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English Grammar Tutorials

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  • Simple Conjugate
  • Chapter 19. Phrasal Verb (Cont'd...)

    phrasal verb

    Make

    When a thief made away with (fled) a bag containing thirty thousand rupees from a woman, the police made after (ran after) him. Naturally the thief made for (moved towards) to the jig-jag lane. And before the police made of (understand) the direction he made over (transfer) the money bag to his confer and made up (determined) his mind to hide behind a large table made of (composed of/build of) teak-wood. In the mean time the woman made out (prepared) herself to lodge a complain against the thief in the police station, so that she might made up for (compensated) the loss of her position in the business where she was employed. When the police report came the employer made out everything and made his doubt up (settled difference) with the woman. If it was not done so, the woman employee would perhaps make away (suicide) with her life in shame.

    Pass

    While I was passing by (going alongside) well-decorated house, I came to know that the house-owner passed through great hardship as his father passed away (died) at an early age. But the young man passed by (overlook/disregarded) all difficulties and his challenge of being rich passed off (success) well and now he passes for (regarded as) a rich man among the neighbors. Thus his cloudy days had passed away (went away). Then I think that our fate is like a rainbow where colours pass into (blend together) one another and then I pass over (overlook) this matter and pass on (proceed) to the other subject.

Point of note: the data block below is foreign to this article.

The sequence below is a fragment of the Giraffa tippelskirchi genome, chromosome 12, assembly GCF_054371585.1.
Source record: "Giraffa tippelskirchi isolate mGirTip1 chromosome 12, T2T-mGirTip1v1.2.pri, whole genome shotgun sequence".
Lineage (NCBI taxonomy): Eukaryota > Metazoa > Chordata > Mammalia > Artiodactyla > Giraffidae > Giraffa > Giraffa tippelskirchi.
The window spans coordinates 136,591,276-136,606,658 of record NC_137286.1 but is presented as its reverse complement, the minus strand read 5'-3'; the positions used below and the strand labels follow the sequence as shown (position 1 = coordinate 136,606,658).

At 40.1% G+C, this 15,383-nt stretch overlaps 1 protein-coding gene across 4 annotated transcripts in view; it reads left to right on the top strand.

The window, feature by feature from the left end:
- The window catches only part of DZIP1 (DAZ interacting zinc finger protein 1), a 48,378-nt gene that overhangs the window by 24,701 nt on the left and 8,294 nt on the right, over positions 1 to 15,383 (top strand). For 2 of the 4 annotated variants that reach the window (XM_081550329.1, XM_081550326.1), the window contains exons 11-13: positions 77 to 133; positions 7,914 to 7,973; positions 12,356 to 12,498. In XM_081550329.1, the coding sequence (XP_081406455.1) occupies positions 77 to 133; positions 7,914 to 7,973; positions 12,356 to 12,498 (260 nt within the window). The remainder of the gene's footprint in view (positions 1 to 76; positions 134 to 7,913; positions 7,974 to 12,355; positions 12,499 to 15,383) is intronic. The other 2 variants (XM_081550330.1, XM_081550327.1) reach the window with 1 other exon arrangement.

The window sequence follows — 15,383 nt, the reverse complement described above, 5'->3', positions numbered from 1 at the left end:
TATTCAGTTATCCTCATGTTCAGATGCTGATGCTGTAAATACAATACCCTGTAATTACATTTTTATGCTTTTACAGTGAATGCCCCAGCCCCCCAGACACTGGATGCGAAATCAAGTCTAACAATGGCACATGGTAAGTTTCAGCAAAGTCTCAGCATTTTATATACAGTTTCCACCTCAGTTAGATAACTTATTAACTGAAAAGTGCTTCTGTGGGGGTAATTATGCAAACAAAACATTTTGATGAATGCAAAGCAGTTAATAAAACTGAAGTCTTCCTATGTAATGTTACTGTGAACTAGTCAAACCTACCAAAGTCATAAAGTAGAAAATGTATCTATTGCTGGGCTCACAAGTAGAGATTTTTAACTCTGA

Put

    The sailor put forth (extended/exerted) all his energy to put his ship's head about (changed the course) and put it in/at (stopped it) an island and got into a boat and put off (start away) at once.

    The man put on (wore) his shoes, put out (extinguished) the lamp and came out of his lodge and put out (stretched) his hand to put up (hang) a notice on the wall. The notice proclaimed that he would not put up with (bear with) the insolence of the tenant who was trying to put in (submit) his claim for ownership as the tenant had been putting up (living) with his family for a long time.

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